Iran to cooperate with IAEA to resolve concerns

15 July 2015

A road-map for "the clarification of past and present outstanding issues" regarding Iran's nuclear program was agreed yesterday between the country and the International Atomic Energy Agency (IAEA). All issues should be resolved by the end of the year.

IAEA-Iran roadmap signing - 460 (Dean Calma, IAEA)
The roadmap agreement is signed by Amano and Salehi (Image: Dean Calma, IAEA)

The text of the road-map was signed in Vienna by IAEA director general Yukiya Amano and Ali Akbar Salehi, Iranian vice president and president of the Atomic Energy Organization of Iran (AEOI).

Under the road-map, Iran has until 15 August to provide explanations to the IAEA on issues it has previously raised about possible military aspects to the country's nuclear program. The IAEA will then have a month to review these explanations and to raise questions on any possible ambiguities in Iran's information. Discussions to resolve these issues should then be completed by 15 October.

Amano said: "It sets out a clear sequence of activities over the coming months, including the provision by Iran of explanations regarding outstanding issues. It provides for technical expert meetings, technical measures and discussions, as well as a separate arrangement regarding the issue of Parchin. This should enable me to issue a report setting out the agency's final assessment of possible military dimensions to Iran's nuclear program, for the action of the IAEA Board of Governors, by 15 December 2015."

The agreement between the IAEA and Iran came as a separate accord was reached between Iran and the E3+3 group of countries (China, the EU, France, Germany, Russia, the UK, and the USA) on limiting Iran's nuclear program. Iran has agreed that over the next 15 years it will not enrich uranium above 3.67% and will not stockpile more than 300 kg of enriched uranium. Uranium research and development activities will only take place at Natanz, while no enrichment will be carried out at Fordow. In addition, Iran has agreed indefinitely not to build any new heavy water reactors or stockpile heavy water, and that the Arak reactor will be redesigned and all used fuel will be shipped out of the country.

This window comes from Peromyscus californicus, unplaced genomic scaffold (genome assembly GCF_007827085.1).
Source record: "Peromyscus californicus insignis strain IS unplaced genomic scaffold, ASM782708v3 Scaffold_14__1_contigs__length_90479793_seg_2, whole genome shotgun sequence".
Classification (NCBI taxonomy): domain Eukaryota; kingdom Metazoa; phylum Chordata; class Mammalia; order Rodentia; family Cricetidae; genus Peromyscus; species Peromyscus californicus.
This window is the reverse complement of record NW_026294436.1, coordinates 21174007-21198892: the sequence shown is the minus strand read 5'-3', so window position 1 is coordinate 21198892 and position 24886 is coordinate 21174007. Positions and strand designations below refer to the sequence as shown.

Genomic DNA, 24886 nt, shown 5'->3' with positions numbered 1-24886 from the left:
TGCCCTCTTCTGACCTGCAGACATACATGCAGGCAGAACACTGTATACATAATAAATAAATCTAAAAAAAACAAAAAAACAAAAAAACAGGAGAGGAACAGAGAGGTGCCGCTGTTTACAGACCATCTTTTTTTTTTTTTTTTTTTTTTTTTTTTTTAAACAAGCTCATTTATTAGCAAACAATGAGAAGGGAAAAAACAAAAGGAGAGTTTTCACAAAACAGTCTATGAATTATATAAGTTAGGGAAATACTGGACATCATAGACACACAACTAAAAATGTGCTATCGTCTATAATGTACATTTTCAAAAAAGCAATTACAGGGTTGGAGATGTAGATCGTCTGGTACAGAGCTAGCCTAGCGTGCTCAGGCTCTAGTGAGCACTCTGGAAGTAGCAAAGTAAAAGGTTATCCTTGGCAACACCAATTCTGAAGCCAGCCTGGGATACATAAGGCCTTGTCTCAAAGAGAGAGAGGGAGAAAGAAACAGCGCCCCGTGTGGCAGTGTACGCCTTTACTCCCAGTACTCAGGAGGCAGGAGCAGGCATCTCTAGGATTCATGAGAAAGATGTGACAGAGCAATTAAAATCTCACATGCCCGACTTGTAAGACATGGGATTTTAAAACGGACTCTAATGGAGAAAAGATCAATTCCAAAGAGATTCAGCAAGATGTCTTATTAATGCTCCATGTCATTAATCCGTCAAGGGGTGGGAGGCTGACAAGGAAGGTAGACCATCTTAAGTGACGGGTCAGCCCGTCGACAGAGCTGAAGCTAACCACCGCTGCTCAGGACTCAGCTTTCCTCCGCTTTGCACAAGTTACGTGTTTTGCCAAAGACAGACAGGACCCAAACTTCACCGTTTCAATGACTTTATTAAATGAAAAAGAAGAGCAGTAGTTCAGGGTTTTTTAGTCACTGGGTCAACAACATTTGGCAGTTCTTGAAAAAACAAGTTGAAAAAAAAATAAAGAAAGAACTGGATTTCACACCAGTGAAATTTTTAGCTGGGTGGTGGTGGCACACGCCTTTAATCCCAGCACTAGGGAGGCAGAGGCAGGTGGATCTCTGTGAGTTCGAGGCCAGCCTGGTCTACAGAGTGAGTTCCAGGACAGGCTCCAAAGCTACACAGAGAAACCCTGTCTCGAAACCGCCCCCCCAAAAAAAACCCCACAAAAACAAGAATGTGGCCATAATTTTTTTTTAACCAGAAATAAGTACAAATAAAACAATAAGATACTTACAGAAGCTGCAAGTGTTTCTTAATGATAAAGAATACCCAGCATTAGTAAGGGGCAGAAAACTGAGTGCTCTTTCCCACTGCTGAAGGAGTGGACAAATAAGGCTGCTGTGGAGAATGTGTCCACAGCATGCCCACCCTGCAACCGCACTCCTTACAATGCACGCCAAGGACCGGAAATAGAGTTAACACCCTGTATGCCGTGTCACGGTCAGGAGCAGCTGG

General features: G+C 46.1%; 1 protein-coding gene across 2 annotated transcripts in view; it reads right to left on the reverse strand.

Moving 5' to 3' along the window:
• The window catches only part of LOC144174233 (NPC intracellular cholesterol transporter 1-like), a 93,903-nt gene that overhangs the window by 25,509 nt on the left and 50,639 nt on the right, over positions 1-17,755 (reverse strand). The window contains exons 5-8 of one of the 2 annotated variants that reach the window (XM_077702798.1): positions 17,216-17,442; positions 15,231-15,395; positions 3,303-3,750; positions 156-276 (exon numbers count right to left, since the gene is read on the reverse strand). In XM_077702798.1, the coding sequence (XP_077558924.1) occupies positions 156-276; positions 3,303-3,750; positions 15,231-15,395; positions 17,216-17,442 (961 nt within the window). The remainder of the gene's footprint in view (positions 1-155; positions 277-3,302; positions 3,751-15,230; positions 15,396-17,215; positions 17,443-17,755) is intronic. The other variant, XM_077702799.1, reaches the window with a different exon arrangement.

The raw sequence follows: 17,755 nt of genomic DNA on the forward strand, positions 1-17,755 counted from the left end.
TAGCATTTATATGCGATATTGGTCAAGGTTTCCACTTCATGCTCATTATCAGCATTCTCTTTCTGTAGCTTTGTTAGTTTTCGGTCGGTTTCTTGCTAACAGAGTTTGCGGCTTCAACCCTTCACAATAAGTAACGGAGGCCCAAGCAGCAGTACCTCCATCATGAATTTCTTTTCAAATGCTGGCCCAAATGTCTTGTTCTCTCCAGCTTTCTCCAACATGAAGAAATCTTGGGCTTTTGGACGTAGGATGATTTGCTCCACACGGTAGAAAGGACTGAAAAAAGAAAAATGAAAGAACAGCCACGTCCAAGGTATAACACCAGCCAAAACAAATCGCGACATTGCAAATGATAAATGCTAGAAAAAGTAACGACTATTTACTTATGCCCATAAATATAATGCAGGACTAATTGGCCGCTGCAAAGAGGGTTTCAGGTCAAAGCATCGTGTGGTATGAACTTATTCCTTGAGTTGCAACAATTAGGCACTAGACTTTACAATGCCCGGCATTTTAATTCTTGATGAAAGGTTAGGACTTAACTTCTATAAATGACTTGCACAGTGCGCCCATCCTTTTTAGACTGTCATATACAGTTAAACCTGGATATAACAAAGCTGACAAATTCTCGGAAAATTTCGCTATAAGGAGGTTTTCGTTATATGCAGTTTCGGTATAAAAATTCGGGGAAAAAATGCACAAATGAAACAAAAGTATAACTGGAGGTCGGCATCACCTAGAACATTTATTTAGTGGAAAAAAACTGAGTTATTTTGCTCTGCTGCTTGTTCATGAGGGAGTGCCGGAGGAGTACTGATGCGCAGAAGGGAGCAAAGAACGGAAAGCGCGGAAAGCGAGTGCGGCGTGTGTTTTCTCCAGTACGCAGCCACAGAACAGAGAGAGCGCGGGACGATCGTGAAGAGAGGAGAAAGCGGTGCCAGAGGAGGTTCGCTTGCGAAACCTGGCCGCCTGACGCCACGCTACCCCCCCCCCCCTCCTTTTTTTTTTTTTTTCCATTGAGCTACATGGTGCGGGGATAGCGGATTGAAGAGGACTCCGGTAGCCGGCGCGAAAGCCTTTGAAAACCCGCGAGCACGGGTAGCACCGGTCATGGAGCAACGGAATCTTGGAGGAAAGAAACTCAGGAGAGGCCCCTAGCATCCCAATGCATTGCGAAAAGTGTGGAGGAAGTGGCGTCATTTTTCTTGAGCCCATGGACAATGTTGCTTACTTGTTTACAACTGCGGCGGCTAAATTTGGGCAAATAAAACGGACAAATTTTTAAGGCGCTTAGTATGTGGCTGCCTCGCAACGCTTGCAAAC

In return, economic sanctions against Iran will be lifted once the IAEA confirms that Iran has complied with its obligations under this agreement.

"I am very pleased that a Joint Comprehensive Plan of Action has been reached between Iran and the E3+3 group of countries," Amano said. "This paves the way for the peaceful resolution of a controversy which has lasted for more than a decade."

He also welcomed Iran's decision to implement the Additional Protocol to its Comprehensive Safeguards Agreement with the IAEA.

"The Additional Protocol enables us - over time - to provide credible assurances to the world that all nuclear material in a state remains in peaceful activities," Amano said. "With Iran's full cooperation in implementing its Safeguards Agreement and Additional Protocol, we hope that, in time, we will be able to provide such assurance for Iran."

Researched and written
by World Nuclear News